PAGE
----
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Old 17th January 2013, 06:33 PM   #41
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MDF can be powder coated and and infrared light is used.. This process is used alot for many applications and It's growing in popularity for office furniture and cabinet doors
The faciility I'm looking into is well experienced so I'll trust what they have to say about the swelling.. plasic Powder is used for metal so I think it would be the same for mdf..

I use brad nails all of time and haven't seen glue coated nails or if they are coated then I wasnt aware of it..

Thanks, Joel
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Old 17th January 2013, 06:35 PM   #42
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Quote:
Originally Posted by JMFahey View Post
Never had that problem.
The minute amount of water contained in a water based finishing "paint" is not enough to cause that, by a long way.
Or simply glueing or painting with latex or similar would have even worse effect ... yet nothing like that happens.

You'd need to leave them in the rain, then dry in the scorching Sun for something like that happening.
Yeh, I think your right so its probably related to the heat thats used on the mdf to cure the powder..
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Old 17th January 2013, 07:22 PM   #43
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Quote:
Originally Posted by JMFahey View Post
Never had that problem.
The minute amount of water contained in a water based finishing "paint" is not enough to cause that, by a long way.
Or simply glueing or painting with latex or similar would have even worse effect ... yet nothing like that happens.
Primer coat on mdf should never be latex paint because of the swelling. Use shellac, or oil based paint, first. After, you can slop on as much latex as you want ...
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Old 17th January 2013, 07:42 PM   #44
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A couple of thoughts here. First the nails with a coating on them are typically vinyl coatings and are put there to help a nail slide into wood as it melts from the friction of the nail entering the wood and then re-hardens as soon as the nail stops moving. I personally never would use a nail that stays in the cabinet after assembly as I have seen and heard them buzz in pro-audio enclosures, a real problem if that happens. It might only be a problem with plywood and not MDF but I just never wanted to find out later. I have used screws in cabinet builds that had other than 90 degree angles, such as a trapezoidal cabinet design. If the cabinet is square use bar clamps they are your best solution. A temporary method of clamping could be to use a strap and clamp system as used in packaging to hold something while transported. If you use screws in mdf do not use the screws that are typically used for drywall as they are fine thread and do not bite very deeply. I always use very coarse threaded screws with deep threads for mdf. Watch out for any water based adhesives or finishes with wood. I don't care how little water is in the formula it will swell the mdf and will certainly make life much harder on a veneer finish as it will swell the wood grain and then you will have to sand the first coat before adding any additional finish coats. If you are using screws make sure that they are far enough below the surface not to print through into the veneer or paint coating you use. I would use auto body filler to cover the screws myself if I was using that method. I only use two part polyurethane finishes on my wood veneer finishes. I have used lacquer in the past and the problem is cracking of the finish over time, seen it to many times. Shellac is going to add color to any finish you are using it on and sometimes will remain sticky if you do not thin the shellack with enough alcohol to keep that from happening. If you don't have access to a good table saw then the circular saw and a straight edge works great. I also have a panel saw, takes a lot less room than a table saw but you do need to make sure that the saw is set up square to begin with. The cheaper versions are often not of welded construction so they can be knocked down but they take much more care to get and keep square in use. Watch out if using mdf and you are after a piano black finish. The glue lines will often show and the only solution to that is to seal the inside of the enclosure with the same paint or a good sealer before painting as you will see every glue line otherwise. If not at first the lines will show up the first time the humidity changes and the cabinet absorbs water or dries out. It is a real problem to deal with but by sealing the internal surfaces of the enclosure and any cutouts you can avoid this problem.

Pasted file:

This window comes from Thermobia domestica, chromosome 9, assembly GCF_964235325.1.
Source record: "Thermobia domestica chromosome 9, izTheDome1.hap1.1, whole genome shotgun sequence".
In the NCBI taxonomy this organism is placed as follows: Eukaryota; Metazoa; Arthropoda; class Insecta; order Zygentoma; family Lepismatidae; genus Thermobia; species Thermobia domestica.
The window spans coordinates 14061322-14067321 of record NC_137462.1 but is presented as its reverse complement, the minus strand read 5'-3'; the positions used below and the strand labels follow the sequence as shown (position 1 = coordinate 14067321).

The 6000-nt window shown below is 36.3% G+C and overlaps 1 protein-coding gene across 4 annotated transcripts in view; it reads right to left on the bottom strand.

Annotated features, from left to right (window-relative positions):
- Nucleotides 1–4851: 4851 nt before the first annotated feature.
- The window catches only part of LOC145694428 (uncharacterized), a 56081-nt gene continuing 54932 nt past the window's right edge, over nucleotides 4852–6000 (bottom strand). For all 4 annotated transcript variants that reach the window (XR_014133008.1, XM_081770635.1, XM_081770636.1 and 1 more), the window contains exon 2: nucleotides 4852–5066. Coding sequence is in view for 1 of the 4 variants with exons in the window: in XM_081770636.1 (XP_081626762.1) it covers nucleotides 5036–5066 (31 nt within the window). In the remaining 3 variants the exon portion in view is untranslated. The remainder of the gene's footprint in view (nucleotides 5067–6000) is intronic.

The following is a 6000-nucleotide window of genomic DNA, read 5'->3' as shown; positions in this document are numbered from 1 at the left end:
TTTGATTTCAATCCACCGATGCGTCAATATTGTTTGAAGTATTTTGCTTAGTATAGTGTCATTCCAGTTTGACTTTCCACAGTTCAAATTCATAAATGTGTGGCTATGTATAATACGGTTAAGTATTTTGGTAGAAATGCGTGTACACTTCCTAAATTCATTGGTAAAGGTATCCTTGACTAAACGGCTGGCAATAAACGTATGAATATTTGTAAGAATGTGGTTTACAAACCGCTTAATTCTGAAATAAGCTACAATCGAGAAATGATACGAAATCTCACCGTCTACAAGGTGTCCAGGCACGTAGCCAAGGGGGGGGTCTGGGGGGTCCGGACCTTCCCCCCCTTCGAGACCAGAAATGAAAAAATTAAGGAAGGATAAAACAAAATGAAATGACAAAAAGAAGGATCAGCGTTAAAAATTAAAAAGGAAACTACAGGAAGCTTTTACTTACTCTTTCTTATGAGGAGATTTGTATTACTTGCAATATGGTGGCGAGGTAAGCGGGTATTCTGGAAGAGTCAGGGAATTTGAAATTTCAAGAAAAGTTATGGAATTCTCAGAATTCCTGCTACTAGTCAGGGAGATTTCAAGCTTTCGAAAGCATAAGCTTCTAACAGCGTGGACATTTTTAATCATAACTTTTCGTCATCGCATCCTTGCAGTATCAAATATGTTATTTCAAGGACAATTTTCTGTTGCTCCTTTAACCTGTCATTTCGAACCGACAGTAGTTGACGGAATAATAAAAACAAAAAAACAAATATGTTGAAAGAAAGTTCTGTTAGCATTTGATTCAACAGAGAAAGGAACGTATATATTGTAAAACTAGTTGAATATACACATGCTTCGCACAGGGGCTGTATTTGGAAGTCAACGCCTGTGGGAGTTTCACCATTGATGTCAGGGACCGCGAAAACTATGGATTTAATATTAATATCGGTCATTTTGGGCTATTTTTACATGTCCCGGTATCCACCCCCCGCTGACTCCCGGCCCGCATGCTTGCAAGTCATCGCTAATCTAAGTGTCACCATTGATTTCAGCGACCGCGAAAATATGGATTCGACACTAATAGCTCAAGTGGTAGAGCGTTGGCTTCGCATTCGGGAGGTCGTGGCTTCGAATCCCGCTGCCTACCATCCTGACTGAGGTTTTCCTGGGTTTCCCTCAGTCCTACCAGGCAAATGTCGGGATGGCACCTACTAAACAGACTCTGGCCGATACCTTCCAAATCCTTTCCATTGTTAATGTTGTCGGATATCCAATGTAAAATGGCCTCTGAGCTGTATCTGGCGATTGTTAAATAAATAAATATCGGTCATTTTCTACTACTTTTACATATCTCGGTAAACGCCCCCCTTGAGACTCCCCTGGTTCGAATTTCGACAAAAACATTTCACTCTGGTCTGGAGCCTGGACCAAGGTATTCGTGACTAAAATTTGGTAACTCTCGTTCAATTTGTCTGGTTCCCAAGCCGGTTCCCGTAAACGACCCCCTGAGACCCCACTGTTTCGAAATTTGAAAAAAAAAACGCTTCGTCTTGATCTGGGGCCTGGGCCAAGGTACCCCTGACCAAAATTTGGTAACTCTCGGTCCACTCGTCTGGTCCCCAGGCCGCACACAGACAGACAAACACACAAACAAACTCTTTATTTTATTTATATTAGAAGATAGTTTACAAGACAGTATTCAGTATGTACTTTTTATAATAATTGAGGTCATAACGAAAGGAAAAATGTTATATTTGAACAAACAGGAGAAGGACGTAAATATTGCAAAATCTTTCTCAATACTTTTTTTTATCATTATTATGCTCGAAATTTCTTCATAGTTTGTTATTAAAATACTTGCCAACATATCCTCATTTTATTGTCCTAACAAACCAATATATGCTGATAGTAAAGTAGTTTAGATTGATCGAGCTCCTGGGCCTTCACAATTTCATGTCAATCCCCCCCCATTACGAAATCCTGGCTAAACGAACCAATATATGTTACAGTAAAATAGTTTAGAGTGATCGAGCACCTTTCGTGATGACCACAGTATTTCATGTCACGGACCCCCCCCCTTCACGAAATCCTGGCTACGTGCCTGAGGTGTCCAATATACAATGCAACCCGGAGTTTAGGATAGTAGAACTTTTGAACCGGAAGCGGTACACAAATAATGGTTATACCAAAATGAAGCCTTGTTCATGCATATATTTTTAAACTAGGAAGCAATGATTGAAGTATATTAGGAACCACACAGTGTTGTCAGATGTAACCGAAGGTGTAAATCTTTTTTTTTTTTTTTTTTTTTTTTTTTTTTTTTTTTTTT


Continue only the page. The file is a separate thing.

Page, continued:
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Old 17th January 2013, 07:55 PM   #45